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on February 2, 2001
I have to say that I do and don't agree with the reader from Manhattan Beach, CA. I agree that reaching a target audience is very important in any identity system. This book, as stated, is designed not just for the art director or the designer, but for student, the entrepeneur, the marketing manager, the high level executive (i.e. CEO, CMO) Etc. According to the review, this book has achieved that goal with flying colors. I have to disagree with the rest of the review. This book's other goal was to enlighten the reader as to the process behind the final logo. To say that the range of logos in the book is average to excellent misses the whole point. It is not a ranking book like so many other logo books. Each logo was simply supposed to represent the very different processes and solutions possible. They were supposed to inspire the creative process and educate the reader (prospective client maybe) on what the process involves. If you follow the purpose of the book, they each stand on their own as excellent examples of creatively tackling the design process. In reading this book, the Philharmonic example was meant to show that although the computer is heavily used today, some ideas still rely on old solutions. In this case, there is no need to show other concepts. It would be hard to illustrate all the concepts and try to make the same point in four pages. Overall, this is a successful book on branding, identity and design.
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on December 12, 2000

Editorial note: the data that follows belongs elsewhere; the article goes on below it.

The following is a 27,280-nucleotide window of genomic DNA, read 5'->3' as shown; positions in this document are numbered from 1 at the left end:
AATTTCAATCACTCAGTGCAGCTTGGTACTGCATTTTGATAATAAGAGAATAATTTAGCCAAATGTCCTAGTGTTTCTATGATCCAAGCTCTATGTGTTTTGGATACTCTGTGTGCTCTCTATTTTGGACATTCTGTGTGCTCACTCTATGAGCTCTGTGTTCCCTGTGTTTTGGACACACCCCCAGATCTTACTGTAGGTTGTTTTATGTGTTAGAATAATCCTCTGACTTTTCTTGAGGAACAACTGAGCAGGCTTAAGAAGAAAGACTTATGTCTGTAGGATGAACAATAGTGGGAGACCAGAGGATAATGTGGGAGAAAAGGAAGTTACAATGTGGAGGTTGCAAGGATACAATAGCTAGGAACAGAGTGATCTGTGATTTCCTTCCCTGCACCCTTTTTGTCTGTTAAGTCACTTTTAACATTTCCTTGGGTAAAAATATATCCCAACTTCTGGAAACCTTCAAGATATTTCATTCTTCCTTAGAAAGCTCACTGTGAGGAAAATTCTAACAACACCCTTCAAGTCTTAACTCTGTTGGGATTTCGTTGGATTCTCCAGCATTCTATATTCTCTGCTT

As much inspirational as technical, How to Design Logos, Symbols and Icons provides a clear vision of the intricacies and factors that go into the successful design of logos and symbols. Spending more than 100 of its 142 pages delving into the decisions and considerations that are behind some of the most successful and recognizable corporate trademarks in America today, How to Design Logos, Symbols and Icons is an invaluable resource for today's graphic designer. The main vehicle this work uses as an instructional guide is the real life examples of many major corporations and how they approached the design and use of the symbols we all immediately recognize today as well as what they rejected and why. This, coupled with clear forthright descriptions, explanations, and instruction in the basics of this genre of graphic design, make this a must have for the novice, student, expert, or anyone seeking insight into the process that created these remarkable designs. How to Design Logos, Symbols and Icons gives its readers not only what they need to create designs but also to successfully judge the acceptability and appeal of presented designs. In fact, you will never look at the logos and trademarks that surround you in quite the same way again. This book is a must for those interested in the field or currently facing design challenges themselves. Whether you're a novice or a professional, this work will not only get your creative juices flowing, but flowing in a proven direction of success.